- Accessing Photoshop's Preferences Settings
- General Preferences
- File Handling Preferences
- Setting Display & Cursors Preferences
- Understanding How to Choose Transparency & Gamut Settings
- Setting Units & Rulers Preferences
- Checking Out the Guides, Grid & Slices Preferences
- Getting Some Control Over Screen Appearances of Elements!
- Optimizing Photoshop's Performance with the Plug-Ins & Scratch Disks and Memory & Image Cache Preferences Settings
- More Choices and More Control with the Preset Manager
- Who Wants So Many Palettes in a Group?
- Customizing the Shapes Feature
- Exploring Near-Infinite Brush Variations and Creating Custom Brushes
- Customizing Layers
- Using the Tool Presets Palette
- Using Actions to Add Keyboard Shortcuts
- Setting Selection and Mask Modes
- Spell Checking and Photoshop
- Customizing Your Workspace with the Palette Well
More Choices and More Control with the Preset Manager
Photoshop CS is just about everything to everyone. This means that whatever type of graphics you are interested in creating, Photoshop's got your number, so to speak. However (and this is a BIG "however"), Photoshop sort of keeps things you might or might not need hanging out there in the interface. Additionally, there's some quasi-hidden stuff with which you should acquaint yourself.
Let's start with the master control panel for Photoshop's collections of neat stuff. Technically, it's called the Preset Manager.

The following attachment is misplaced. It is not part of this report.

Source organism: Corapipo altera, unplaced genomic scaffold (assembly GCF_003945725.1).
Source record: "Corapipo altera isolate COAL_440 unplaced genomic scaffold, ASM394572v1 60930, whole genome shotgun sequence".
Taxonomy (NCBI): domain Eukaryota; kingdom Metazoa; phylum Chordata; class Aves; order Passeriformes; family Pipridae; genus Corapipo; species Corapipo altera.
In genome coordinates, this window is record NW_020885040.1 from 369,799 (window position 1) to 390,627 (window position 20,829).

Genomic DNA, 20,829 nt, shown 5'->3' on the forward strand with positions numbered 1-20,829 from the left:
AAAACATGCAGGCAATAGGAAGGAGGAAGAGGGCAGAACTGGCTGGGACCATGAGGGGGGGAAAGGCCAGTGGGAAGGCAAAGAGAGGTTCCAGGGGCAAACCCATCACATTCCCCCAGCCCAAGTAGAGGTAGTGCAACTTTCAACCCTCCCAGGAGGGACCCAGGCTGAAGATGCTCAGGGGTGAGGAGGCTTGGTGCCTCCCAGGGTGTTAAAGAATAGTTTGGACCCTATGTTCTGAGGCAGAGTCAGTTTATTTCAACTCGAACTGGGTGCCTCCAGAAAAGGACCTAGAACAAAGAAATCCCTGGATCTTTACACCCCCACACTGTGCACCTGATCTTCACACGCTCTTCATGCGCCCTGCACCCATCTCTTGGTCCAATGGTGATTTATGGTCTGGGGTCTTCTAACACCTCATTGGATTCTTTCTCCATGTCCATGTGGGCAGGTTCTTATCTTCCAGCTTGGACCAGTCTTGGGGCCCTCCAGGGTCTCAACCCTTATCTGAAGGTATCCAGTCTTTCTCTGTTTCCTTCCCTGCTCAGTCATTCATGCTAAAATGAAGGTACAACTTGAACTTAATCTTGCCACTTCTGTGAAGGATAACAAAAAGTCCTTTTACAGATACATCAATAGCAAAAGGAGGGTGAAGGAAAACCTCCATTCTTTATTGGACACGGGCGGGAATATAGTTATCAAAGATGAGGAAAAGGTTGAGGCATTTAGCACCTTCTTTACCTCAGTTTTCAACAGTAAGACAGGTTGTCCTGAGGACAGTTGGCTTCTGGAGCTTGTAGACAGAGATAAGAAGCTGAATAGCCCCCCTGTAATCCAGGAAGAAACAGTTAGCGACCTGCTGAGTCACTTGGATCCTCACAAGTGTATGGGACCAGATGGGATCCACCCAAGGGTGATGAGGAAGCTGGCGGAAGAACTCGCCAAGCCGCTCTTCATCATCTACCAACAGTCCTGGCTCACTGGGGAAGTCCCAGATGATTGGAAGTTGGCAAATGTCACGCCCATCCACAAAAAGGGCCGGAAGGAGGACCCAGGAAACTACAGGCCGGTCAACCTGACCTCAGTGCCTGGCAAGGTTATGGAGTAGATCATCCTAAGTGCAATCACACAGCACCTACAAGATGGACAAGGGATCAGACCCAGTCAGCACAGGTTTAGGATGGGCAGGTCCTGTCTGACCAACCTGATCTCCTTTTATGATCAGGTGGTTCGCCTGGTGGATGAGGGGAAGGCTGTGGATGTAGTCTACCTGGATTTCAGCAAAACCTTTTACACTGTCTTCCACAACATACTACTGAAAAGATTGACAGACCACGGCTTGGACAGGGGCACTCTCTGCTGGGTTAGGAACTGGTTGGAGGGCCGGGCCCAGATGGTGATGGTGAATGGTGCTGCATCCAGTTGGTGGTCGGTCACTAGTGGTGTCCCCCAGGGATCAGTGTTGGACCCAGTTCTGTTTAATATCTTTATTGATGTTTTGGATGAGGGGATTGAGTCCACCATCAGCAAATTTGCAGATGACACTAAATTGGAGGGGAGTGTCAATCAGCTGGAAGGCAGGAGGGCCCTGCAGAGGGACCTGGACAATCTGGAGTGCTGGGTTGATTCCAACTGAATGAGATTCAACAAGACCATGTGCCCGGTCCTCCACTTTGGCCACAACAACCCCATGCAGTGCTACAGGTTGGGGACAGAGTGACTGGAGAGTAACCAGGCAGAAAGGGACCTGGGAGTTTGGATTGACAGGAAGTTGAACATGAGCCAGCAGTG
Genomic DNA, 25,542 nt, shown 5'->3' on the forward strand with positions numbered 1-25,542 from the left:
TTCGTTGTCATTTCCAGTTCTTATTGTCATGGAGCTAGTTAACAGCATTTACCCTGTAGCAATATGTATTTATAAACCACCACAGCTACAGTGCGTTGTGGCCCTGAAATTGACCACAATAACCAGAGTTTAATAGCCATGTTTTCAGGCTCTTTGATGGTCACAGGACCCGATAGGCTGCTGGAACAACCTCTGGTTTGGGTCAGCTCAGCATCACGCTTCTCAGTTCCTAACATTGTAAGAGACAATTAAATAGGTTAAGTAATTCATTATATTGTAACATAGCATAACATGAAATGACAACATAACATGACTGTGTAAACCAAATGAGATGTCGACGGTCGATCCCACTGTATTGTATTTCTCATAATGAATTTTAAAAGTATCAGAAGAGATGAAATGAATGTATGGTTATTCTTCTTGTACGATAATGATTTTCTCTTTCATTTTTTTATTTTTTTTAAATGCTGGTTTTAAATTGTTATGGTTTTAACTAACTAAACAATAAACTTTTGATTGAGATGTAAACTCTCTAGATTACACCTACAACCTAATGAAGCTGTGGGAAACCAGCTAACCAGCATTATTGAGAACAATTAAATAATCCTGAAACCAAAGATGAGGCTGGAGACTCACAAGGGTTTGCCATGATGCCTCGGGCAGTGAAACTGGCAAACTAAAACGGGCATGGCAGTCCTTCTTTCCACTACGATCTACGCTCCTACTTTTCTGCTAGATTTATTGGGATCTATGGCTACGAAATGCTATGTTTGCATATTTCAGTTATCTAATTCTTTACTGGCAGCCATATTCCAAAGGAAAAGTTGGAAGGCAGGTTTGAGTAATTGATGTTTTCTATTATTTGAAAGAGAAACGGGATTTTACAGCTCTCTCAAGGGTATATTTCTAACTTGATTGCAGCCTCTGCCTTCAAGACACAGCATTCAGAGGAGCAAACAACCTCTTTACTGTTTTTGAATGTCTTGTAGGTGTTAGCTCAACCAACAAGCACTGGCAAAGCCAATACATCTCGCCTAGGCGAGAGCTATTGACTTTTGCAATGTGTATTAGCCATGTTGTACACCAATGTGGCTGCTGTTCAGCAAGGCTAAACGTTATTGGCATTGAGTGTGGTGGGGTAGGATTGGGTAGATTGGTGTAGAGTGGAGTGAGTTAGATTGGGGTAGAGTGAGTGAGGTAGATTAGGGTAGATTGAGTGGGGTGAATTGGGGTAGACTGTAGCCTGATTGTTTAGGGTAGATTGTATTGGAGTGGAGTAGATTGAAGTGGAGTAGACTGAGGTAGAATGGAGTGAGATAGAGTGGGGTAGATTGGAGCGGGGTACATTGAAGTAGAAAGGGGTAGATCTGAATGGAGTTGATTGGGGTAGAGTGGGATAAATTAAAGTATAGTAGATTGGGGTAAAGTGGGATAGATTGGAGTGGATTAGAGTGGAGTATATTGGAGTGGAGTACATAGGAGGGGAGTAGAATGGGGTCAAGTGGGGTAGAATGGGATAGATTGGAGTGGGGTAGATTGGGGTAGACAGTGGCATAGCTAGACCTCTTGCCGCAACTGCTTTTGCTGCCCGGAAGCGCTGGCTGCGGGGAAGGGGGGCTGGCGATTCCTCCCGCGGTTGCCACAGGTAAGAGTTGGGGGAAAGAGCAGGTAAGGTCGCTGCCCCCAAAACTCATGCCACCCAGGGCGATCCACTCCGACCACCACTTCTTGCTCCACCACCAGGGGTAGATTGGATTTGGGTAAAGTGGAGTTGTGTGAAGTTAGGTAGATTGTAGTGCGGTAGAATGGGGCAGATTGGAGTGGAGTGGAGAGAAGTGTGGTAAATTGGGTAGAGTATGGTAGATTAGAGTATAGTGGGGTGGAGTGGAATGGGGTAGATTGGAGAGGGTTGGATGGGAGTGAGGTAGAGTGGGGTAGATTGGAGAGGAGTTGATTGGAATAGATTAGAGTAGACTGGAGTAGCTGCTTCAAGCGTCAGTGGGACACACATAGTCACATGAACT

The Preset Manager (Edit, Preset Manager) is your "one-stop shop" for accessing exactly what you need when you pick up a tool (see Figure 3.21). After you have displayed the Preset Manager, click the drop-down list (item 1) for Preset Type, and then choose from categories by clicking that tiny arrow button (circled in Figure 3.21). As you can see, you also can choose how the members of a category are presented on palettes (we recommend, for example, Small Thumbnail for the Brushes collection, at least for the default brushes).
Figure 3.21 The Preset Manager gives you complete control over eight creative elements found within Photoshop.
To briefly explain a fairly intuitive selection process, follow the bouncing bullets in Figure 3.21:
Clicking the down button on the Preset Type field displays the eight types of palettes from which you can customize the appearance and choose from Photoshop's collection. Brushes have been chosen here.
Clicking the encircled icon in Figure 3.21 opens the menu for the Preset Manager. For the default brushes, you can get away with a Small Thumbnail display on the Brushes palette, but for exotic stuff such as the Wet Media brushes, you will probably want a Stroke Thumbnail display.
Here, you see the Reset Brushes and Replace Brushes. What's the diff'? Resetting the Brushes returns the Brushes palette to the "normal," round, hard, and soft-tipped brushesideal for image editing. Replacing the Brushes leads you to a directory box, where you must scout (needlessly) for a brushes palette file.
The items bracketed here are the reason you really don't need to use Replace Brushes (marked by bullet 3). You can find all of Photoshop's brushes' collections here. Now, if you or someone else has created a Brushes palette, you would either want to put the file in with the other Brushes files (in the Adobe Photoshop CS\Presets\Brushes folder) or go through the hassle of tracking down the file every time you want to use it. The choice is obvious, eh?
You can perform the same customizing with Styles, Patterns, and so onand you do it all the way we've shown you with the Brushes palette.